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Christopher R. Brigham

QUESTION: Are the multiple impairments added or combined for a patient with multiple peripheral nerve impairments in a lower extremity (LE) injury according to the American Medical Association (AMA) Guides to the Evaluation of Permanent Impairment (AMA Guides) , Sixth Edition Does it automatically mean that the cited ratings should be added simply because the impairments are listed in the same rating chart May a peripheral nerve impairment be combined with a diagnosis-based impairment ANSWER: Multiple peripheral nerve injuries of the LE are combined

in AMA Guides® Newsletter
James G Underhill
and
Diana Kraemer

on diagnosis-based impairment (DBI). Instead, the chapter used a descriptive approach based on neurologic history and examination. This approach was discordant with the DBI methodology established in the sixth edition of the AMA Guides . Generic Template for Impairment Classification Grid Chapter 1, Conceptual Foundations and Philosophy, organizes the implementation of the AMA Guides principles and provides a template for rating methodology in Table 1-5, Generic Template for Impairment Classification Grids (6th ed, 13). However, several factors from this

in AMA Guides® Newsletter
Christopher R. Brigham
,
Craig Uejo
,
J. Mark Melhorn
, and
James B. Talmage

as an adjustment factor is controversial; however it less likely to be as problematic as some may envision since its use is limited to a non-key adjustment factor. If it is unreliable (the injury or illness history, physical examination, supporting studies, and functional history to not seem to be medically reasonable) then the functional assessment is not used to modify a rating. Additionally, the functional history grade modifier is applied only to the single, highest diagnosis-based impairment (DBI). Standards for the physical examination are provided to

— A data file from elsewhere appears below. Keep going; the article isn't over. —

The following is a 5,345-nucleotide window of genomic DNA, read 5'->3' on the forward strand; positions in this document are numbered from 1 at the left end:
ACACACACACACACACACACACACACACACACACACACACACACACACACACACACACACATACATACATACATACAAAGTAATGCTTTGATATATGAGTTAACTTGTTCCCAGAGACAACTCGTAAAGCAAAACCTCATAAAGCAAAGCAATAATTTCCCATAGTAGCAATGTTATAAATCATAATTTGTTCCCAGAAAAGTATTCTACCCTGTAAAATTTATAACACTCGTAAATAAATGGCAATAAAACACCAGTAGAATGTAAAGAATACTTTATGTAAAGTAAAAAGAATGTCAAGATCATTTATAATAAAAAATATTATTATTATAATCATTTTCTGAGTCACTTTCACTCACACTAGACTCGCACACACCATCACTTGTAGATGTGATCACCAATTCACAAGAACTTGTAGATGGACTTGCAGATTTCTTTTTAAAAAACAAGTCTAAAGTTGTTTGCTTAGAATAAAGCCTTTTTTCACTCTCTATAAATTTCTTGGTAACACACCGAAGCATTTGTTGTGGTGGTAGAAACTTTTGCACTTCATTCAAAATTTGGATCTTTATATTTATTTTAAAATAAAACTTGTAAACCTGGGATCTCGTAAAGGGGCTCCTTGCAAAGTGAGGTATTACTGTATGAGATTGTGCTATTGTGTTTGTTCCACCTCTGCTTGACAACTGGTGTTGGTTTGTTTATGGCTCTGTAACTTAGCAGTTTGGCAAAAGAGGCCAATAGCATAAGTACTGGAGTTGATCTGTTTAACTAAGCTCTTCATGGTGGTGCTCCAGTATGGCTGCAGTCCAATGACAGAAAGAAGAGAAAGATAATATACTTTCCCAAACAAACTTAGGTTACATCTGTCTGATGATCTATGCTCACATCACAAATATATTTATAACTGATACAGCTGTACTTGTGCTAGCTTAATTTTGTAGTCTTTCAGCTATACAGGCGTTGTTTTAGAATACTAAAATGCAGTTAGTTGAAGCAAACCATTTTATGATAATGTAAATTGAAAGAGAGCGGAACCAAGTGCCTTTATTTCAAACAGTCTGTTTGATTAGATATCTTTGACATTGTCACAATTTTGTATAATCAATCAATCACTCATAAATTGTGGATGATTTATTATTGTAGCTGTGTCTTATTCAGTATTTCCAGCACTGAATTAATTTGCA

in AMA Guides® Newsletter
Craig Uejo

the entire left arm. Strength testing was recorded as normal in all planes of the elbow and wrist. Opposition and pinch testing in the hands were recorded as normal and equal bilaterally. Vascular examination was normal. Radiographs taken at MMI showed a healed distal radius fracture in anatomic position with no posttraumatic arthritis and no carpal instability. Discussion For most upper extremity injuries there are two methodologies that are considered when using the Sixth Edition: the diagnosis-based impairment (DBI) methodology (primary method) and the

in AMA Guides® Newsletter
James B. Talmage
and
Jay Blaisdell

Shoulder injuries are among the most common reasons for filing a claim within many workers’ compensation systems. Greater familiarity with the methodology found in the AMA Guides, Sixth Edition, Chapter 15, The Upper Extremities, will help physicians avoid common pitfalls associated with rating the shoulder and improve the reliability of impairment ratings. There are significant differences in rating process between the AMA Guides, Fifth Edition, and the AMA Guides, Sixth Edition. Range of Motion or Diagnosis-based Impairment One source of

in AMA Guides® Newsletter